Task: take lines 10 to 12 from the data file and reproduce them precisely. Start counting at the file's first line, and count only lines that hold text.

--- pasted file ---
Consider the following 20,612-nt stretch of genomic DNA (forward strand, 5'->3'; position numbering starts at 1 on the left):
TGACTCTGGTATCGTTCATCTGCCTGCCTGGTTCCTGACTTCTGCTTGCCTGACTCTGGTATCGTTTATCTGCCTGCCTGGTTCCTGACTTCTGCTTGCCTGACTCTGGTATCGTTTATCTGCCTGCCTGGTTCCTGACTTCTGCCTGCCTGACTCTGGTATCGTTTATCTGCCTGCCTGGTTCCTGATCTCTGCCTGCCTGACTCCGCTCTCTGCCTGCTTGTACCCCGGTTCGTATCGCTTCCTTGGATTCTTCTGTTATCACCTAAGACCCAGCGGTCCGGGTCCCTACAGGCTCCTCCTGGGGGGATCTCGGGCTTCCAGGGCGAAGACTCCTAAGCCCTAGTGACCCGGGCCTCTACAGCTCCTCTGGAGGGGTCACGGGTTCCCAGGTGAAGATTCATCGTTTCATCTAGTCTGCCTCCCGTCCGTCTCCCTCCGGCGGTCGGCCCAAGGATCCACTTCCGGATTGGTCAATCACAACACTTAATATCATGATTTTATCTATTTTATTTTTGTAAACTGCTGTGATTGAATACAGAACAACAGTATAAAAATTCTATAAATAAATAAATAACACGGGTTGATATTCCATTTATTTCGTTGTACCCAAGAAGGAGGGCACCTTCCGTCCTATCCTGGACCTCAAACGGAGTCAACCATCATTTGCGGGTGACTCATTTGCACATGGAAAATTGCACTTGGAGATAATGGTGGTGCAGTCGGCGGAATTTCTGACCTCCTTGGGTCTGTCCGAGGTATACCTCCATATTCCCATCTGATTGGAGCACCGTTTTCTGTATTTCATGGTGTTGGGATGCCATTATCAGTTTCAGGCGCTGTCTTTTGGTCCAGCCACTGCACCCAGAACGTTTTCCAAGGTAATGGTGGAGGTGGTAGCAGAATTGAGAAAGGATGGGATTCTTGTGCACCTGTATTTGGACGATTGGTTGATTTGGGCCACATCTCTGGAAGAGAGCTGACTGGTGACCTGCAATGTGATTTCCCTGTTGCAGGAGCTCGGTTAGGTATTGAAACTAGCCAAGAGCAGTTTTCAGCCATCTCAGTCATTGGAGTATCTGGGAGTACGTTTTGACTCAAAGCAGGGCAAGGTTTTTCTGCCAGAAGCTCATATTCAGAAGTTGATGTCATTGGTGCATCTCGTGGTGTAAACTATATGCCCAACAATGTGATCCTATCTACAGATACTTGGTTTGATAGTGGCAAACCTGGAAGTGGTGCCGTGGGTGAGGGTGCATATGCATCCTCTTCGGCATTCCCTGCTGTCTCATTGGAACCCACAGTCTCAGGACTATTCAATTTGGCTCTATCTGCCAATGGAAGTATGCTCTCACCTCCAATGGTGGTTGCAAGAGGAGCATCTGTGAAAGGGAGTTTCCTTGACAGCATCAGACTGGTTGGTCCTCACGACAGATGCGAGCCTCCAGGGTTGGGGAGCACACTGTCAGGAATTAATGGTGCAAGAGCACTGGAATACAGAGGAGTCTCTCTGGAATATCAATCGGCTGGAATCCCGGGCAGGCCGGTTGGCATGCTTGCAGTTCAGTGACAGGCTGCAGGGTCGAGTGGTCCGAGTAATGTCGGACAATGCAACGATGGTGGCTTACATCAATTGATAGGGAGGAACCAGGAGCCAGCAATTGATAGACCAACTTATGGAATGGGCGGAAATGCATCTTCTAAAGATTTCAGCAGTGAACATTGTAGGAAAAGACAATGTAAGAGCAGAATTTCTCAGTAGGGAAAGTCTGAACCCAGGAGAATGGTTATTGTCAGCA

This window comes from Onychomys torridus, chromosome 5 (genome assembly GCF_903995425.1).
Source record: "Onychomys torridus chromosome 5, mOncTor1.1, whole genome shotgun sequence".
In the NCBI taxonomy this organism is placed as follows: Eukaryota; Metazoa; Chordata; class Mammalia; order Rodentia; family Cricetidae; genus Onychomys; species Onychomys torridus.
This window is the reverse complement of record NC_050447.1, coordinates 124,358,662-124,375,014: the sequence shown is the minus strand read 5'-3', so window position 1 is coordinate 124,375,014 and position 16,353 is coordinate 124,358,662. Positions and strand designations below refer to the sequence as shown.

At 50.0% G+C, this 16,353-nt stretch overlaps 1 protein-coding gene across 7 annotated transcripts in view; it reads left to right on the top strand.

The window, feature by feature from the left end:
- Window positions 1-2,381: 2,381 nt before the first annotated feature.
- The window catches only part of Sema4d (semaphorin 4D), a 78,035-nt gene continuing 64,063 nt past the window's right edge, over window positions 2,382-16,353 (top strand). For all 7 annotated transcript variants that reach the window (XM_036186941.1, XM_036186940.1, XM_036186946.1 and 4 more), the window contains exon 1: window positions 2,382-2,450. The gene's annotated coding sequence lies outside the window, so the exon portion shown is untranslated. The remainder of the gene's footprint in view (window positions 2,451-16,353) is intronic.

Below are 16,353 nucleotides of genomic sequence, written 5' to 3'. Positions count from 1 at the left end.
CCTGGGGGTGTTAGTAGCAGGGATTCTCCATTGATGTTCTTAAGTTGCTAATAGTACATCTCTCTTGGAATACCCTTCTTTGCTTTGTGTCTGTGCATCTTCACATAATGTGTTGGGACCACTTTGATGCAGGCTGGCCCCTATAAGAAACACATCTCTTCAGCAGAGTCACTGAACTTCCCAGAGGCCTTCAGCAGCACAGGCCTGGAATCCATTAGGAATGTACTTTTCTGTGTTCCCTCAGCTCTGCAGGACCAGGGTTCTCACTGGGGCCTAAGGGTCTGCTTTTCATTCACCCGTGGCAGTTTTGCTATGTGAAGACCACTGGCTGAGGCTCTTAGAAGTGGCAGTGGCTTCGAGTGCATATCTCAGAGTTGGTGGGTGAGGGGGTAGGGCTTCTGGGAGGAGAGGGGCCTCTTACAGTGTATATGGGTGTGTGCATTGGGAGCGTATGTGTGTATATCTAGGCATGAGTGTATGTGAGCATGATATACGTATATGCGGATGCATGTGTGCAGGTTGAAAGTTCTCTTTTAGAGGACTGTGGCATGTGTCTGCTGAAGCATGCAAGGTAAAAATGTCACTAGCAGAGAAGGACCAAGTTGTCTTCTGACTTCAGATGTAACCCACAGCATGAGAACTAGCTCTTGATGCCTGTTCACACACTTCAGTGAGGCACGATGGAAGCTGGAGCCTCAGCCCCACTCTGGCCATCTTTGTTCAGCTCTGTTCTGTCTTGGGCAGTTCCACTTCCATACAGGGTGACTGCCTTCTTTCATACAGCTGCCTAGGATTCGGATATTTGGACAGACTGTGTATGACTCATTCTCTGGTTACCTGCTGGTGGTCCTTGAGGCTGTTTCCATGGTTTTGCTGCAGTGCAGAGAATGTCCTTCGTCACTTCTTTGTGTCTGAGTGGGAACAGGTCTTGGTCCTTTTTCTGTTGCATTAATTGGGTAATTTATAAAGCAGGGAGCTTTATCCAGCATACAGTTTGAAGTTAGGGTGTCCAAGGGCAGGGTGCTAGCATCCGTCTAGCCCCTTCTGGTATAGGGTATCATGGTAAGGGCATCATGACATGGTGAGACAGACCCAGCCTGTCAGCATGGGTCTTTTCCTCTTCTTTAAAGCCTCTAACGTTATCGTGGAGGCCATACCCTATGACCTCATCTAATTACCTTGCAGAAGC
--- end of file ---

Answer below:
- The window catches only part of Sema4d (semaphorin 4D), a 78,035-nt gene continuing 64,063 nt past the window's right edge, over window positions 2,382-16,353 (top strand). For all 7 annotated transcript variants that reach the window (XM_036186941.1, XM_036186940.1, XM_036186946.1 and 4 more), the window contains exon 1: window positions 2,382-2,450. The gene's annotated coding sequence lies outside the window, so the exon portion shown is untranslated. The remainder of the gene's footprint in view (window positions 2,451-16,353) is intronic.

Below are 16,353 nucleotides of genomic sequence, written 5' to 3'. Positions count from 1 at the left end.
CCTGGGGGTGTTAGTAGCAGGGATTCTCCATTGATGTTCTTAAGTTGCTAATAGTACATCTCTCTTGGAATACCCTTCTTTGCTTTGTGTCTGTGCATCTTCACATAATGTGTTGGGACCACTTTGATGCAGGCTGGCCCCTATAAGAAACACATCTCTTCAGCAGAGTCACTGAACTTCCCAGAGGCCTTCAGCAGCACAGGCCTGGAATCCATTAGGAATGTACTTTTCTGTGTTCCCTCAGCTCTGCAGGACCAGGGTTCTCACTGGGGCCTAAGGGTCTGCTTTTCATTCACCCGTGGCAGTTTTGCTATGTGAAGACCACTGGCTGAGGCTCTTAGAAGTGGCAGTGGCTTCGAGTGCATATCTCAGAGTTGGTGGGTGAGGGGGTAGGGCTTCTGGGAGGAGAGGGGCCTCTTACAGTGTATATGGGTGTGTGCATTGGGAGCGTATGTGTGTATATCTAGGCATGAGTGTATGTGAGCATGATATACGTATATGCGGATGCATGTGTGCAGGTTGAAAGTTCTCTTTTAGAGGACTGTGGCATGTGTCTGCTGAAGCATGCAAGGTAAAAATGTCACTAGCAGAGAAGGACCAAGTTGTCTTCTGACTTCAGATGTAACCCACAGCATGAGAACTAGCTCTTGATGCCTGTTCACACACTTCAGTGAGGCACGATGGAAGCTGGAGCCTCAGCCCCACTCTGGCCATCTTTGTTCAGCTCTGTTCTGTCTTGGGCAGTTCCACTTCCATACAGGGTGACTGCCTTCTTTCATACAGCTGCCTAGGATTCGGATATTTGGACAGACTGTGTATGACTCATTCTCTGGTTACCTGCTGGTGGTCCTTGAGGCTGTTTCCATGGTTTTGCTGCAGTGCAGAGAATGTCCTTCGTCACTTCTTTGTGTCTGAGTGGGAACAGGTCTTGGTCCTTTTTCTGTTGCATTAATTGGGTAATTTATAAAGCAGGGAGCTTTATCCAGCATACAGTTTGAAGTTAGGGTGTCCAAGGGCAGGGTGCTAGCATCCGTCTAGCCCCTTCTGGTATAGGGTATCATGGTAAGGGCATCATGACATGGTGAGACAGACCCAGCCTGTCAGCATGGGTCTTTTCCTCTTCTTTAAAGCCTCTAACGTTATCGTGGAGGCCATACCCTATGACCTCATCTAATTACCTTGCAGAAGC